Has U.S. Investment Abroad Become More Sensitive to Tax Rates?
"A 1 percent increase in aftertax returns led to an almost 3 percent increase in the real capital stock of overseas manufacturing affiliates in 1992."
In Has U.S. Investment Abroad Become More Sensitive to Tax Rates?, (NBER Working Paper No. 6383) , co-authors Rosanne Altshuler, Harry Grubert, and T. Scott Newlon address two critical questions concerning the investment decisions of U.S. multinational corporations. First, how sensitive are investment location decisions to differences in tax rates across countries? And second, have investment location decisions become more sensitive to tax rates abroad?
The authors find large effects of taxes on the location of investment abroad. Their estimates suggest that a 1 percent increase in aftertax returns led to an almost 3 percent increase in the real capital stock of overseas manufacturing affiliates in 1992 and a 1.5 percent increase in 1984. This indicates that the allocation of real capital abroad may have become more sensitive to differences in host country taxes in recent years. These results are consistent with increasing international mobility of capital and globalization of production.
This study uses data for 1984 and 1992 from U. S. Treasury corporate tax return files for U.S. manufacturing affiliates. To estimate the sensitivity of location decisions to host country tax rates, the authors use a measure of real capital held in each of the 58 countries in their sample and consider its relationship to tax and nontax characteristics of countries.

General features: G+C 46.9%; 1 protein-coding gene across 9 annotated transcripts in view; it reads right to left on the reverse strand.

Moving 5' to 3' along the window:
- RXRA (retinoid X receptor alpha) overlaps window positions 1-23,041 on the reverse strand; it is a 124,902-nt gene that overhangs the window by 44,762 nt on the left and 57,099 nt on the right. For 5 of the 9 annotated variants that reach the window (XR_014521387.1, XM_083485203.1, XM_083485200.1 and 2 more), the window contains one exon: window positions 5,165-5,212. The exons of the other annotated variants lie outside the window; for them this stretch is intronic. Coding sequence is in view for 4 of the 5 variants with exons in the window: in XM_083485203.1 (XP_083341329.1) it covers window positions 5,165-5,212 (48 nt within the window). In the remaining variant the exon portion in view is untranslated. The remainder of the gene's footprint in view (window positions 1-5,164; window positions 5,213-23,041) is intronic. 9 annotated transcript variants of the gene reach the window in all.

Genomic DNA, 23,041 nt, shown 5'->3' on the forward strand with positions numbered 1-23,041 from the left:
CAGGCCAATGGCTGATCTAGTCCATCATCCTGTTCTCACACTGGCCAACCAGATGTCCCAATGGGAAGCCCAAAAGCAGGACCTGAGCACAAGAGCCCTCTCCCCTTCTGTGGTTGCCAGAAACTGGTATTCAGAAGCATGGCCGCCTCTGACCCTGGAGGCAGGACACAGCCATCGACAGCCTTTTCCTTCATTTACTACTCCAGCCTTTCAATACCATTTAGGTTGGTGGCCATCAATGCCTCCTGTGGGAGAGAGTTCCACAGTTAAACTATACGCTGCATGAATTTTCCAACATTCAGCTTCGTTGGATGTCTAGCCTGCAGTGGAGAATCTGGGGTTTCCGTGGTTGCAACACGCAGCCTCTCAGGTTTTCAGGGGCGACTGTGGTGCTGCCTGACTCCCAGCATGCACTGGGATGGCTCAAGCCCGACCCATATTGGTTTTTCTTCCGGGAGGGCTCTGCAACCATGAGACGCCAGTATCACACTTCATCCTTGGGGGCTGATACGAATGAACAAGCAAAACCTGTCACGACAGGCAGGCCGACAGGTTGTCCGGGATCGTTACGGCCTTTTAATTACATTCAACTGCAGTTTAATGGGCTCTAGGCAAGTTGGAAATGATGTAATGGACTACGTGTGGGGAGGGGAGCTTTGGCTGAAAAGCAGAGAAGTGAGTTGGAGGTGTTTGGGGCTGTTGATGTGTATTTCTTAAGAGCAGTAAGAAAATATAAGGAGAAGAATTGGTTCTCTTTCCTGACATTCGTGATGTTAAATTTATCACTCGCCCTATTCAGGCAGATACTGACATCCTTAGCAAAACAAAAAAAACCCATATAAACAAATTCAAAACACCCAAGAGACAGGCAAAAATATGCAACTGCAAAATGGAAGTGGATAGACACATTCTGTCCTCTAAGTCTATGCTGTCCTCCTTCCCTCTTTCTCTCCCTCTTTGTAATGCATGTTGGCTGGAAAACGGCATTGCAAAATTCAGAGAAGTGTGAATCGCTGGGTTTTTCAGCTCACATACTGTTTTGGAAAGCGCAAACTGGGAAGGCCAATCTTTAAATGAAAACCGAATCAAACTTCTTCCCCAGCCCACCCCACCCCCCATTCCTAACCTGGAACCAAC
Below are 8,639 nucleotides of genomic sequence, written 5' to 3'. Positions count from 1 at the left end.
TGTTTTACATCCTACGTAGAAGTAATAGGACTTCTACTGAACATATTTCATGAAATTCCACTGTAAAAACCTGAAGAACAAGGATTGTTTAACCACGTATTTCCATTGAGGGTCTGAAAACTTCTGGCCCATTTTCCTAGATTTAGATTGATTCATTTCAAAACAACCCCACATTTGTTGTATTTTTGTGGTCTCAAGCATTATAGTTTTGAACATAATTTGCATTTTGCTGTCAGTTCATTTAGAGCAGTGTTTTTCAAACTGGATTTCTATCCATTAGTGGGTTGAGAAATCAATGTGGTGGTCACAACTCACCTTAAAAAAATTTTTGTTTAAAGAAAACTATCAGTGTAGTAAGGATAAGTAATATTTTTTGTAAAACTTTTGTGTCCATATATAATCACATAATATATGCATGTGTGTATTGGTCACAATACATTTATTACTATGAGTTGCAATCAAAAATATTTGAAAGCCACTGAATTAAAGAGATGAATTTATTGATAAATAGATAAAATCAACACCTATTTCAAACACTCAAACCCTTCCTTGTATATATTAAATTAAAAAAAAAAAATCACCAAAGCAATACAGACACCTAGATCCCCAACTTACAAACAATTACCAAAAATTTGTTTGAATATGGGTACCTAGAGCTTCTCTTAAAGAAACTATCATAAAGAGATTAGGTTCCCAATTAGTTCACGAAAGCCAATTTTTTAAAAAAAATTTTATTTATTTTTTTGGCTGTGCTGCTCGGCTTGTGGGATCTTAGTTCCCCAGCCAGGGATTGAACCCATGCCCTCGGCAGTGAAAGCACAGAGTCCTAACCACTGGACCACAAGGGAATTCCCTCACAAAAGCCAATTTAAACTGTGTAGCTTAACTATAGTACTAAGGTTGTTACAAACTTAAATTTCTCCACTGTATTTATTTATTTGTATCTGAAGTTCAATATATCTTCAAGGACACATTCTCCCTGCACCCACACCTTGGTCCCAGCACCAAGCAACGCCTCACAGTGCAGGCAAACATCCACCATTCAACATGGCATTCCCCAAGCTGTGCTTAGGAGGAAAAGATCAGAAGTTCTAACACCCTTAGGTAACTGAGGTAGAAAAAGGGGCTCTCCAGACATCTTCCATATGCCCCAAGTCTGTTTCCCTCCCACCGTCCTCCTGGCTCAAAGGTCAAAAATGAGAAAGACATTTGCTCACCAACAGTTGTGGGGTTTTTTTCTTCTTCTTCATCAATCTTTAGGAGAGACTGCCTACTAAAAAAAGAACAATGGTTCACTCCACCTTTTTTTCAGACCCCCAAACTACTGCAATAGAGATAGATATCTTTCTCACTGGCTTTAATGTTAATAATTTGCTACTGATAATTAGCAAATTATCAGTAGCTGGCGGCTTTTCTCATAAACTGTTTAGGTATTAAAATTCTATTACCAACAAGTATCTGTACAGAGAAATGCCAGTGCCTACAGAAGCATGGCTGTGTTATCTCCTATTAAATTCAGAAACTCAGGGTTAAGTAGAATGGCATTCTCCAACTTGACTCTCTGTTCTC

The availability of two years of tax return data gives this study two advantages over other recent studies of the effect of host country tax rates on U.S. direct investment abroad. First, with two years of data, the authors can control for any differences in nontax features of countries that may be correlated with tax rates. Second, the authors can examine whether investment choices abroad have become more sensitive to tax rates over their sample period. This period is particularly interesting, since it was a time of intense tax reform activity in many countries around the world. Although changes in effective tax rates have differed widely across countries in their sample, the authors find an average effective tax rate decrease of 10 percentage points from 1984 to 1992.
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